Saturday, February 6, 2010

Running late

I read in The New Yorker a month or two ago that the people of Peru lose a collective nine billion hours each year to tardiness. It must be a regional thing, because – my fellow Peace Corps Volunteers, you know what I’m talking about – Ecuadorians are constantly running late. Hours late. They call it “la hora ecuatoriana” which translates to “the Ecuadorian hour.”

To be fair, or to be more culturally sensitive, I guess I shouldn’t start off a blog entry by saying “Ecuadorians are always late.” It is, maybe, all a matter of perspective. So the whole country has a different method of keeping track of and perceiving time, who am I to judge? All I know is that this, like pretty much everything else, definitely took some getting used to. Or I should say that it’s been a process of ongoing adjustment.

The thing is, I don’t think this Ecuadorian hour is something that you can adjust to. It’s not an exact science; it’s something you have to just kind of know. Let me explain. When we first arrived at our site, we would naturally show up to meetings and whatnot when people told us to. Huge mistake. We would have something at, say, 8:00am. At 8:00am, we would be there, ready to go. We’d be lucky if the first person showed up before 9:30.

You know what they say, fool me ten times, shame on me, right? So I’d start fixing my arrival times. I’d start showing up fifteen minutes, half an hour, and even an hour late. Still, I can never seem to get it right. I think Ecuadorian time really means let’s making the gringos wait around for a while.

One of the first town socials since our arrival was this huge dance for All Saints Day. All the signs around town said that the party started at 8:00. We showed up at around 8:30pm and stood there by ourselves for about an hour and a half until people started trickling in. So the next time there was a dance – it was maybe a few weeks before Christmas – Jo and I made sure not to show up until at least 10:00. They must have been on to us, because, again, we were waiting by our lonesome for another hour or so.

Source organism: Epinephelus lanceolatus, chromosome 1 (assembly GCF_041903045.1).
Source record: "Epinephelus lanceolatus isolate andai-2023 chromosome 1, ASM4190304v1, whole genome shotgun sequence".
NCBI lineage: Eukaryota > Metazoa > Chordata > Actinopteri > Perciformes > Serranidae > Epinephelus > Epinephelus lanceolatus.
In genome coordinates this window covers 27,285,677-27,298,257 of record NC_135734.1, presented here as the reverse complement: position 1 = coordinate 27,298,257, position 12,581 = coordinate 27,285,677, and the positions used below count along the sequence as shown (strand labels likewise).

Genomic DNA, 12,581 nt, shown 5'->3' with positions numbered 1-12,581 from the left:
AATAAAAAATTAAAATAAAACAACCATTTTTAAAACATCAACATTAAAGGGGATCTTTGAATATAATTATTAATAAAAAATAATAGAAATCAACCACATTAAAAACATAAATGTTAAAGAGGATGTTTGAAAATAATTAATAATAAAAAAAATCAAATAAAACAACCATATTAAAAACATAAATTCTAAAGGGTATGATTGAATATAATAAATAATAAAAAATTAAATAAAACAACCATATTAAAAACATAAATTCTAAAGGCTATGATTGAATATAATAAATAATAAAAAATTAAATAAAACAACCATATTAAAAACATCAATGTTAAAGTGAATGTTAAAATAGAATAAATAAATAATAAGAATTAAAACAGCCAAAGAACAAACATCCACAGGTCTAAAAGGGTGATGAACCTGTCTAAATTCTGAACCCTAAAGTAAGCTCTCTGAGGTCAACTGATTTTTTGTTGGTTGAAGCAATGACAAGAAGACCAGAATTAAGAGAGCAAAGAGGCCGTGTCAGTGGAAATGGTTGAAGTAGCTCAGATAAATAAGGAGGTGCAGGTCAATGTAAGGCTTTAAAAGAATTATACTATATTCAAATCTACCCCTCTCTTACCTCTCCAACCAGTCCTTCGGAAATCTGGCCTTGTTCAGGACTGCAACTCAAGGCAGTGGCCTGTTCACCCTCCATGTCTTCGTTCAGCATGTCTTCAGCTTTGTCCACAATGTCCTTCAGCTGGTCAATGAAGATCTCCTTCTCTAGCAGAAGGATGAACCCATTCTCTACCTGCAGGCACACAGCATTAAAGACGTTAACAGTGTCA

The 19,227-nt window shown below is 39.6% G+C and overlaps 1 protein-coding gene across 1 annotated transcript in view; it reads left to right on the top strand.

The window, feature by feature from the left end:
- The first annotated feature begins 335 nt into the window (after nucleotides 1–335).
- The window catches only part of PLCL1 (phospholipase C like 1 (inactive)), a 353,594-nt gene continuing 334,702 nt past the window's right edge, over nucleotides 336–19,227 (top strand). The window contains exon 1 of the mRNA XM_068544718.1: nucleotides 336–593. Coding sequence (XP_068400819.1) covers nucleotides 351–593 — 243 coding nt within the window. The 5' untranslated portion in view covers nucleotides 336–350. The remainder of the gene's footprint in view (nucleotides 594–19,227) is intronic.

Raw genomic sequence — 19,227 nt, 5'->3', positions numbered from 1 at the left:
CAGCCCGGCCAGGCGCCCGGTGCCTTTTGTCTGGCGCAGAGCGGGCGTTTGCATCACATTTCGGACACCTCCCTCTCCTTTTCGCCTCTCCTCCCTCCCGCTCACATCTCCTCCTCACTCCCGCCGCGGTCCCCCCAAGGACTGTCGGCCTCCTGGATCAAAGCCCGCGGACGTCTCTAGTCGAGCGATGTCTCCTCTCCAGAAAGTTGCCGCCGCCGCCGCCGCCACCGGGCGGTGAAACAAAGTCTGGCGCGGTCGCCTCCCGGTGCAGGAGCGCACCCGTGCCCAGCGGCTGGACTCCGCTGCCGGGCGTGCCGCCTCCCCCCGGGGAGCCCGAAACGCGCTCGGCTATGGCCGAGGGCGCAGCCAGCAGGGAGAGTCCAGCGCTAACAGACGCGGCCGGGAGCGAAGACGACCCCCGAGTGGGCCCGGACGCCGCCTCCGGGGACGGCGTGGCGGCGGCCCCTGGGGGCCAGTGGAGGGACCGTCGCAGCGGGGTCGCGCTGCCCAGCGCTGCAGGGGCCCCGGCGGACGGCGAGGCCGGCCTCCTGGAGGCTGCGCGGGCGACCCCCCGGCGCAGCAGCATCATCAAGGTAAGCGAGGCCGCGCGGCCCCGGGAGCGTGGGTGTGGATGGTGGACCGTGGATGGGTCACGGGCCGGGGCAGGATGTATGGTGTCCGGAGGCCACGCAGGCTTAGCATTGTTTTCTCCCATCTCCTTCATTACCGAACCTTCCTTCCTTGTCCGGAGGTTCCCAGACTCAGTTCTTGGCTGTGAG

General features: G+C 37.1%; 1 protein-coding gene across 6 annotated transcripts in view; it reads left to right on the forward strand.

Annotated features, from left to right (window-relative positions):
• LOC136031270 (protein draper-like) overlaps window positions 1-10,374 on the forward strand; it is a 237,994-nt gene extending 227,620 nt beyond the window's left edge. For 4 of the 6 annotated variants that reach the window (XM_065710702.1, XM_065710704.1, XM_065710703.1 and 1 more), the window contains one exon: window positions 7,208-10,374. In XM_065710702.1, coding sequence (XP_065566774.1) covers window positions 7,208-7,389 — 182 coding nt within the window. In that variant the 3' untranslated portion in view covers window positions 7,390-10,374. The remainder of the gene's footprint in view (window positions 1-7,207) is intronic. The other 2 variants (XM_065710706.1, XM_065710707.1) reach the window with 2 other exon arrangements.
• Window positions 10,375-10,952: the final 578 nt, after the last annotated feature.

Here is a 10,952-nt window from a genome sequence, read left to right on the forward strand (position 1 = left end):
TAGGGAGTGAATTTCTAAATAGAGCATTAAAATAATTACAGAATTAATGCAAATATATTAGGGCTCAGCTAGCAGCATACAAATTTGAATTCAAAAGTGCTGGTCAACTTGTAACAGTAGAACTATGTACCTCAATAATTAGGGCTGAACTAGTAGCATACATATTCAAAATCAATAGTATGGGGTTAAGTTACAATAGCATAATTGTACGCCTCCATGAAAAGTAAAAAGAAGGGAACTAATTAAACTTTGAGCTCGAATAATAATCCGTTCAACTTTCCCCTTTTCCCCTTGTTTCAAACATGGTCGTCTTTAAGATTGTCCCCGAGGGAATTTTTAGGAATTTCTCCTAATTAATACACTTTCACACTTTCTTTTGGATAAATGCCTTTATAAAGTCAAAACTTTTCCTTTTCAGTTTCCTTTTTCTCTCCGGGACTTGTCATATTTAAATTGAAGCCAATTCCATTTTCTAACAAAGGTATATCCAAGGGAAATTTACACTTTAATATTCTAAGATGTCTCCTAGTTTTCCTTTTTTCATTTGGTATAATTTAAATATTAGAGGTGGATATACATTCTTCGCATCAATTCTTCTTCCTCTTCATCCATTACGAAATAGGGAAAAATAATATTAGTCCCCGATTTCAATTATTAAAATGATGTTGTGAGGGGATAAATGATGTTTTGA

The problem is that I’m even bothering to look at the time in the first place. My idea that I can time my arrival an hour or so late – and therefore be “on time” – is doomed to failure specifically because I’m not actually adjusting to the lax time standards; rather, I’m just setting my watch back. I’m convinced that the people here don’t have any clue what time it is when they decide to get going. They can just feel that it’s time to go.

And nobody’s shy about being late – really late – either. In fact, it’s almost publicized. A big custom here is that, upon entering a room or meeting a group of people, one must greet everybody individually, that is, handshakes all around and kisses on the cheek for all the women. You might think that if a meeting is already well under way, than this process could be skipped, as you would try to discreetly slip in so as to not disturb events already in progress. Again, wrong.

When you’re involved in any group function here, people will walk in whenever they feel like it and make a gigantic entrance. First will be a general greeting, “buenas tardes!” really loud to let everyone know to stop everything for a second. After the speaker or whatever business being conducted comes to a halt, the latecomer will then go around and say his or her hellos to every single person in sight. Then the speaker or whoever will start up again, only to be interrupted probably about ten minutes later.

This rant of mine may seem like a huge complain, but actually, I’ve grown rather fond of the Ecuadorian hour. In fact, I feel like this is the system of time that I was naturally meant to follow. I’ve never much been a fan of letting calendars or schedules dictate the layout of my day. Now I don’t have to. Our town is so small that I can just kind of see when everybody is gathering, and I’ll go and join them. Nobody’s ever sitting me down for discussions about how my tardiness is affecting my performance. On the contrary, people here are always telling me to loosen up.

I feel absolutely great showing up two hours late for a meeting. And if it has already begun? Well, I’ve always loved grand entrances and stealing the spotlight anyway, so everything just feels right. Now if you’ll excuse me, I’m meeting someone two hours ago and I really should go take a shower and get ready.

1 comment:

  1. Joannah and Rob,

    I'm a Fordham senior leading a Global Outreach project to Ecuador over spring break (March). Emily Wilant in the GO office told me about your blog, and it's been a great read! I meant to email you but I misplaced your emai addresses. I was wondering if you'd be able to visit our group in Duran when we're there in march (13-20th) working with Rostro de Cristo. If you'd be interested in visiting for a day or so either at the beginning or end of our project, please email me: It'd be great for Fordham students to hear your stories of what you did after GO and Fordham. Let me know! Thanks!